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The position of a car in a drag race is measured each second, and A the results are tabulated below.$$\begin{array}{|l|c|c|c|c|c|c|}\hline \text { Time } t(\mathrm{s}) & 0 & 1 & 2 & 3 & 4 & 5 \\\hline \text { Position } x(\mathrm{m}) & 0 & 1.7 & 6.2 & 17 & 24 & 40 \\\hline\end{array}$$Assuming the acceleration is approximately constant, plot position versus a quantity that should make the graph a straight line. Fit a line to the data, and from it determine the approximate acceleration.

$$3.153 \mathrm{m} / \mathrm{s}^{2}$$

Physics 101 Mechanics

Chapter 2

Motion in a Straight Line

Motion Along a Straight Line

Motion in 2d or 3d

Newton's Laws of Motion

University of Washington

Hope College

McMaster University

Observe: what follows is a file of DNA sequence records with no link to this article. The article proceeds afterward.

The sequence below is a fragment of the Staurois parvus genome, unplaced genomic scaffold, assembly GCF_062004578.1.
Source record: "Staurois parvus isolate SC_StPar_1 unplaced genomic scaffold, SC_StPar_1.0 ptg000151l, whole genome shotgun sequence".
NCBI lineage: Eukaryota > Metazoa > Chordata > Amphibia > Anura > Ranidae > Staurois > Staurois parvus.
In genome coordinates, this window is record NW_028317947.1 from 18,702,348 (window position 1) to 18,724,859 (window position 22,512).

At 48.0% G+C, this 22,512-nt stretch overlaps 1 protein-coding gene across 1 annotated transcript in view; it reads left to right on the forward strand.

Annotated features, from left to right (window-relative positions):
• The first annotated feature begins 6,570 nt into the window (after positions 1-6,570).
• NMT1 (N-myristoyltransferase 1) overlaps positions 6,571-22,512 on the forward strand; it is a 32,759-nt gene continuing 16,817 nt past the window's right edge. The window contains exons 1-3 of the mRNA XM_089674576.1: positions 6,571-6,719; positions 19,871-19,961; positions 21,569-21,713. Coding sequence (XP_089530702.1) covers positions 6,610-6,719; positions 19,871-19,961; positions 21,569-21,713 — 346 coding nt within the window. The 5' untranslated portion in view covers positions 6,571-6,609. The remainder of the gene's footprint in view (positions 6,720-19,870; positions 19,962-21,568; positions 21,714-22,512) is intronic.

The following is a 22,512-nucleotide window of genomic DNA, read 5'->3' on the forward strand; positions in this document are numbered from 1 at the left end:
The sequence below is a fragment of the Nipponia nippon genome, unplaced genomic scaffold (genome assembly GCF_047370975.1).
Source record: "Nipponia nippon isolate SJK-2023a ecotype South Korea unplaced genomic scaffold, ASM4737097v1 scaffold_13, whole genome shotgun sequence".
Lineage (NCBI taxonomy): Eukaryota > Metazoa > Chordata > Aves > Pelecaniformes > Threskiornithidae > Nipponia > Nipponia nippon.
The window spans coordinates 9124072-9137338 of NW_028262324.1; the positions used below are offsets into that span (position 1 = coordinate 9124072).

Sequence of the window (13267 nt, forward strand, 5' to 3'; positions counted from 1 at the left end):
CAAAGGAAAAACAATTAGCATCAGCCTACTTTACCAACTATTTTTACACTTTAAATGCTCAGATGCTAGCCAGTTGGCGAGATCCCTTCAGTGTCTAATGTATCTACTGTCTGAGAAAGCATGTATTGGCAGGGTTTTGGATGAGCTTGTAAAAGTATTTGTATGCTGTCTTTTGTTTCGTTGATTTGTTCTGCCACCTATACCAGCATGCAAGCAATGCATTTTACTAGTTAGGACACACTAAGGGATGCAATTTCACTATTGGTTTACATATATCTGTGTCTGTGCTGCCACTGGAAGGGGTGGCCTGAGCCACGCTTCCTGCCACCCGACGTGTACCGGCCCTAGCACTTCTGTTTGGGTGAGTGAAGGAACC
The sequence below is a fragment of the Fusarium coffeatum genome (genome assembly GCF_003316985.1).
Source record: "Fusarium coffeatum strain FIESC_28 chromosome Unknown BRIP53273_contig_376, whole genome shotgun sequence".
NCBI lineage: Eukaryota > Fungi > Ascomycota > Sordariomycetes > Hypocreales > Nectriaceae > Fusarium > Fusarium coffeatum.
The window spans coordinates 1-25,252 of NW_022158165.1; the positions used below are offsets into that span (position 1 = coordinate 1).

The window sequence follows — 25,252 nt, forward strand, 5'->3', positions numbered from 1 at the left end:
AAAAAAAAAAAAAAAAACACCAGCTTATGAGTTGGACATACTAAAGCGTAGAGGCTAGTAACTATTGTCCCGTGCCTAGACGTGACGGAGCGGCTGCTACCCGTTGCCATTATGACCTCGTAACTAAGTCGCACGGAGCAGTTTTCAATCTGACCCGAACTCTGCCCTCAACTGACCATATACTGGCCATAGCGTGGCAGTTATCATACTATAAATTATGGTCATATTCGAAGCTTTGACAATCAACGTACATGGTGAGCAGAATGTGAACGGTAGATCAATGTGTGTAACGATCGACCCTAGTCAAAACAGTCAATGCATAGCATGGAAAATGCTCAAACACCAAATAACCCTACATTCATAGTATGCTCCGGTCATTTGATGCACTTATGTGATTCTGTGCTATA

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If you plot the position versus the square of the time, you will indeed get the following. You can plot the points versus the, uh on a graph and do a best fit, and you will get a slope of about 1.5765 And if you double that float, you can indeed get the acceleration. So these were the data points, which I have written out here, and I used a computer in my case. You can do this by hand if you know the formulas for best fit, and you can use graph paper and you do get a best fit line with this slope and really this equation and you do get the acceleration as twice the slope and I'll show why it's twice the slope in just a second. But it's a pretty good fit. The points don't scatter too much, and you see how nicely in scrolling up and down. We can just kind of look at this that the points lie really close to the best fit line all the way to zero, and the horizontal axis is time squared in seconds. Units of second squared vertical axis is distance and meters now notice that there is a small why intercept of about 0.365 and that can just be attributed probably to error. There's a small degree of air in the data now. One might wonderful. Why would you have the square of time as the horizontal axis? And why would you have, um, twice the slope as your acceleration? But you have to think about position as a function of acceleration as well as time. And if you right X of T, which is position is a function of time. You have the following. You have position the initial position and let's assume we have zero initial velocity so we don't have that germ. And let's just say that we have an initial position and we have an acceleration term which has the square of the time. If we make t squared are independent variable, then we would have a linear plot. This would then be our slope 1/2 times acceleration. This would be our slope T squared. Would equal are independent. Variable and X not would equal our y intercept. So it's possible that the object was not exactly at the origin when the data was taken or perhaps the measurements were not performed. If the object has a certain length, perhaps the measurements were not performed at a certain point along the objects length. And so therefore the Y intercept is not zero, even though the position is recorded as being at zero. So there's some possible air associated with that, so this could be attributed somewhere to some error related to that, so that could account for the whiner set not being zero. However, it is small. Now when we look at the slope, it's 1.56 or rather 1.5765 So if we take that slope and we write it down right here, 1.5765 and we said it equal to 1/2 a. This is why the acceleration will be twice the slope. We multiply both sides by two and we get an acceleration equal to twice the slope now, and the acceleration then becomes three points 153 Now the units need to be written in terms of the quantities that we plotted. So it's always the vertical access units over the horizontal axis units. So we will right the vertical units is meters divided by the horizontally access units which your second squared. And indeed we do get acceleration units, second squared, go on the bottom. So we do have an acceleration of three 0.15 We can just go to two decimal places if we like, and just a 3.15 meters per second squared. And if you do this by hand, although it would be tedious, I would suggest a calculator or computer. You can use the following equations for the best fit line and those air given by Well, first of all, you need the mean of all your data Points X mean equals the sum over the points where you have in data points. In our case, we have six and you divide this some over in. You have the some or rather the mean of your wide data points the vertical axis. In our case, we would have in equal six. We would identify the vertical axis with X, which is positioned Position X, and we would identify Let me take that bar off. I mean, the bar just means averaging. So this is why bar would be the average over the positions. X would be identified with T squared Times Square, basically and X bar would be the average over the time squares, basically the times where values and again any in is equal to six. To calculate the slope of the best fit line, you would have this complicated quantity, which can be quite tedious to calculate. This is why you want to use a computer or calculator. You take each data point of Times Square, which would be X and subtract the mean from it. But you're doing this in a some and you multiply these by each position minus their mean values and divide by the following quantity, which is each time squared minus their means but squared, their quantity squared. And this some appears divided by this. Some down here in On top of that, you need their Y intercept, which is given by be equals. Why average minus in which we just had up here times their X average. So this is the equation for a line. Rather, that's why intercepted the best fit line, I should say, then the the line itself, I would just be why equals in X plus Capital B This is the equation of the line that you want, But you identify X. If you wanted to do this problem with this method, you would identify X with t squared. And why with position and I am with this the M that you see in this equation of the line is identified here with him. This capital B is identified with The camp will be here, etcetera. So it's a very tedious process, but by hand, that's how you would calculate the best fit. And if you do this by hand, which I did for comparison, you'll find that the slope in is equal to 748 0.583 over 474 0.583 which then equals 1.5765 and that capital B Y intercept is equal 2.365 So now if we look and we compare these with what we obtained using a computer in this graph, we see that they are indeed an agreement with the plot from the computer